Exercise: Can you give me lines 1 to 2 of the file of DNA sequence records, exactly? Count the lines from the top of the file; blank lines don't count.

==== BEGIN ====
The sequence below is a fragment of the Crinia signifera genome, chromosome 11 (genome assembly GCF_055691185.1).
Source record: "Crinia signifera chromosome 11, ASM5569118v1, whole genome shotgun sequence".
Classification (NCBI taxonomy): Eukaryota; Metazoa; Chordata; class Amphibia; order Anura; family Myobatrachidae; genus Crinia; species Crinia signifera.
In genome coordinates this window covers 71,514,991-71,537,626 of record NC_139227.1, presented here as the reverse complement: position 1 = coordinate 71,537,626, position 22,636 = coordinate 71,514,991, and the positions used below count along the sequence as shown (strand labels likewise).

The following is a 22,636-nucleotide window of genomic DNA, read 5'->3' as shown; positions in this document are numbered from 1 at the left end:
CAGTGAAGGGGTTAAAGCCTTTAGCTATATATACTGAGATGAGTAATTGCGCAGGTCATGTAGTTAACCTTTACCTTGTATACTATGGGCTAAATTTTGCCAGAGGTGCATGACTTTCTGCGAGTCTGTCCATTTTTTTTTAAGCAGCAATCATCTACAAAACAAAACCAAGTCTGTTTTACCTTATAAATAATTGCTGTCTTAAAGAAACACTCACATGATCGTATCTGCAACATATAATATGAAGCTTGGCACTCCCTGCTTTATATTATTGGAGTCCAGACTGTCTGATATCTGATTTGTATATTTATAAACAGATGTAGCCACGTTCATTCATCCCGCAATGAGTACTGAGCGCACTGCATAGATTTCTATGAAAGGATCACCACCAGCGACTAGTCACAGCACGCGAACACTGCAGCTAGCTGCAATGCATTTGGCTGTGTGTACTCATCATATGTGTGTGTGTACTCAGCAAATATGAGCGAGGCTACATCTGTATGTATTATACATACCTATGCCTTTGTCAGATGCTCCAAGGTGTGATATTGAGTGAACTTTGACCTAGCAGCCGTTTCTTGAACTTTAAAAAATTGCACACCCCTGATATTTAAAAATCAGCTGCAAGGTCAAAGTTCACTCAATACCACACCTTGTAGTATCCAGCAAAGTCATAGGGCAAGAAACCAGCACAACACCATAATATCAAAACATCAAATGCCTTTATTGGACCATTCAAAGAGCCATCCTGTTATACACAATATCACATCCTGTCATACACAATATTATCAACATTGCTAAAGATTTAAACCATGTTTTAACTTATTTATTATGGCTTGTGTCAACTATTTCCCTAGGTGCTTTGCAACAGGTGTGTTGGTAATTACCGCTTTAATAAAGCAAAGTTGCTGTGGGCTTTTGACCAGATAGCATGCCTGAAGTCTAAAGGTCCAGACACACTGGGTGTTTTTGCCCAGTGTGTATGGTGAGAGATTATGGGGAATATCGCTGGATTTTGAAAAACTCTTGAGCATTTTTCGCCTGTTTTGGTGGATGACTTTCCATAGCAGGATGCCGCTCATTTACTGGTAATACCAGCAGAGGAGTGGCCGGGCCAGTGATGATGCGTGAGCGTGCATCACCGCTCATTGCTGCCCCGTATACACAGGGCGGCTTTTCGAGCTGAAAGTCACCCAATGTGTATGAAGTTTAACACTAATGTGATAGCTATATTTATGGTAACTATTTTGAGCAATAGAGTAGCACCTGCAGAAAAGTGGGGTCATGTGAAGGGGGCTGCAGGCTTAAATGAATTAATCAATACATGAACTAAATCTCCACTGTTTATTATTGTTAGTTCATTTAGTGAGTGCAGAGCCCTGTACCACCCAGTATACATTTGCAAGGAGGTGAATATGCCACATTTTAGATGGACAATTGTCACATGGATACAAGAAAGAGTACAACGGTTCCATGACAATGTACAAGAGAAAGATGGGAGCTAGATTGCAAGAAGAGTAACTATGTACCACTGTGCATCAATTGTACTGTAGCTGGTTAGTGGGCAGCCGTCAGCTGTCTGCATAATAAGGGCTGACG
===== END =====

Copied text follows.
The sequence below is a fragment of the Crinia signifera genome, chromosome 11 (genome assembly GCF_055691185.1).
Source record: "Crinia signifera chromosome 11, ASM5569118v1, whole genome shotgun sequence".